The Baltimore Sun’s Kevin Van Valkenburg wrote an interesting column for the paper today; he took on the role of the Orioles front office as they “came clean” about the calamity that has been the last decade-plus in franchise history. In all honesty, it’s a nice but harmless piece – the kind I have come to expect from The Sun. It takes few jabs at the O’s and their management, but largely avoids criticism with any backbone. You can read the piece here.
But it was one, short, half-attack that really caught my eye. Again, these are the words of Van Valkenburg, as if Andy MacPhail or Peter Angelos were saying them… “Despite what we said publicly, it’s clear we took you for granted. Did we ever officially apologize for Albert Belle? If not, we should have.”
There’s a lot of things to say about Albert Belle. Now 10 years after his retirement, he is still a man that everyone in Baltimore has an opinion about. When his name comes up, eyebrows raise across the town. I get it, he was certainly a character.
But what I have never fully understood is why people here despise Belle so much, as if he destroyed this team and its legacy.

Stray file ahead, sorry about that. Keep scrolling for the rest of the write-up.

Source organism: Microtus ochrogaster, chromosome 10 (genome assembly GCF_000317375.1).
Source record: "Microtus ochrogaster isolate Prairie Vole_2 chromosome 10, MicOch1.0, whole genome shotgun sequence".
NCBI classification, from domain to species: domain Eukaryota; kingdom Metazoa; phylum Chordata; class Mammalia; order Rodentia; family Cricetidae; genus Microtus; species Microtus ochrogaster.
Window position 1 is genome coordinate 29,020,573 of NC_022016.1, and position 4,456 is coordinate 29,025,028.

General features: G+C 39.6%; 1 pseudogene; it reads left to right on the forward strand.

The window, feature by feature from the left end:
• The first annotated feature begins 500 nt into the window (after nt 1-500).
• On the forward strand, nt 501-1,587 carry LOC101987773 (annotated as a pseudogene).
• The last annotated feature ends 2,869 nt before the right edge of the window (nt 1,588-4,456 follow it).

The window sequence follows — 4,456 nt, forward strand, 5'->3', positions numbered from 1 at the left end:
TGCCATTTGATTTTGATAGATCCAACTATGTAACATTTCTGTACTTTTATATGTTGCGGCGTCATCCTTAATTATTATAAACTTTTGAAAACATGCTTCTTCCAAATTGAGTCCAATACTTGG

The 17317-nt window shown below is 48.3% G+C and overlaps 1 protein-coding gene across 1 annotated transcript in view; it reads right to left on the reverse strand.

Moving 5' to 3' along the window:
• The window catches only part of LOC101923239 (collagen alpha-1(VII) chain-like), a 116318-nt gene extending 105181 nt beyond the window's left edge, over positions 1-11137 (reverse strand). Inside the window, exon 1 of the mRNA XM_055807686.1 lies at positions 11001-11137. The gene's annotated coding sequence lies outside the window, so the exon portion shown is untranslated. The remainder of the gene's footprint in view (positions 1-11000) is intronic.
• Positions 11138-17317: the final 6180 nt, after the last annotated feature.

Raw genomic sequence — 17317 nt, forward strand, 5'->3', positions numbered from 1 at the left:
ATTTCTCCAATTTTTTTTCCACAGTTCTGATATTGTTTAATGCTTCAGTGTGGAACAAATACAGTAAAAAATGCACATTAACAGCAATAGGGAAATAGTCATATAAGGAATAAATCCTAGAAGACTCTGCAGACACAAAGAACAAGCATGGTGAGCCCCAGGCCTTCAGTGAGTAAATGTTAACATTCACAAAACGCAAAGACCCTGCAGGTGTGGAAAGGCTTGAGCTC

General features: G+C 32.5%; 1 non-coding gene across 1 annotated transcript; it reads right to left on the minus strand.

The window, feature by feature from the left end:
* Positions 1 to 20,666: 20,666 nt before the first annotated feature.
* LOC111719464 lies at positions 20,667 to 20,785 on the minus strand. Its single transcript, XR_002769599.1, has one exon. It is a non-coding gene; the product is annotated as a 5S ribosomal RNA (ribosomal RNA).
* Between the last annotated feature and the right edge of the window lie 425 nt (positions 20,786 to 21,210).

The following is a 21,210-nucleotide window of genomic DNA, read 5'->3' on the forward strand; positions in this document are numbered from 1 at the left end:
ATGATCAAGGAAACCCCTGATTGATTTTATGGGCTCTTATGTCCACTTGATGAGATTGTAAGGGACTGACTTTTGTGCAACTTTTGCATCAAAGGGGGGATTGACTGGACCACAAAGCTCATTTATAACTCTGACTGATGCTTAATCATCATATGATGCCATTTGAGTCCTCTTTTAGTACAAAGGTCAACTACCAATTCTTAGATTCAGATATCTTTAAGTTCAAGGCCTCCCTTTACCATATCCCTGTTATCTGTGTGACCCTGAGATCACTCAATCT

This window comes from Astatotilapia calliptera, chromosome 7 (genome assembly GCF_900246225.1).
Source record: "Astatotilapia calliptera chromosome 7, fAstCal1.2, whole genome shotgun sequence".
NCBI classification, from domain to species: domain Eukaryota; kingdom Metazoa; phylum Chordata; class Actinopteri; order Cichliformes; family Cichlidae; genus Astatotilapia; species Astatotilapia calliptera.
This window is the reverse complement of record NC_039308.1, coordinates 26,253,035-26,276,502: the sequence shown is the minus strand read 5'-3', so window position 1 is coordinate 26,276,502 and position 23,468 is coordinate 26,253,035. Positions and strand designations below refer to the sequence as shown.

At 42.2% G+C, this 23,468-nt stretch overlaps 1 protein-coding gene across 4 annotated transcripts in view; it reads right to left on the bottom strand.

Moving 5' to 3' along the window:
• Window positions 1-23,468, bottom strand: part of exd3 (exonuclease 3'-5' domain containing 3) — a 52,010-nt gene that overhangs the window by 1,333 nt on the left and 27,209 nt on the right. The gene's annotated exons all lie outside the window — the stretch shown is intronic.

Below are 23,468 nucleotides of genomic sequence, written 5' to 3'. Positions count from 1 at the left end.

I come, time and time again, to this question: Why would the Orioles ever apologize for Albert Belle?
Was he a jerk? Absolutely. But he was also the best player this team had (perhaps short of Miguel Tejada in 2004-2006) in this 12 year streak.
Was his retirement shocking and painful (especially to the Orioles’ wallet)? Certainly. But Belle didn’t just walk away from the game because he was bored and leave the team out to dry.
The fact is, Belle’s career-ending injury and its aftermath has become an urban legend. It’s especially sour that Belle got paid every last cent of that massive contract despite playing less than half of it, but that is in part thanks to the Orioles’ famed insurance plan in case of such an injury.
What’s truly sad and pathetic about Belle’s tenure with the Orioles is that it represents the point at which the Orioles became a punchline, but only because the team allowed itself to. Belle’s injury and early retirement are what scared Peter Angelos into the tightwad he is today.
The anger at Belle is misplaced. The Orioles should never apologize for signing one of the most feared hitters in league history. They should apologize for the way a single player’s failure shaped a decade of baseball in the city.
On a sidenote… Belle has plenty to be angry about. Was he Hall of Fame caliber? Certainly, but a career cut short made him a laughing stock. And throughout his career he was dissed by media and fans alike. In 1995, Belle led the league in runs (121), doubles (52), home runs (50), RBI (126), and slugging (690). He also hit 317 and his team won 100 games – 10 more than anyone else in the majors. He lost the MVP race to Mo Vaughn, of the Boston Red Sox. Vaughn was no where near Belle’s numbers in any category except RBI, where they tied. And the Red Sox won just 86 games. Pathetic, Baseball Writers of America.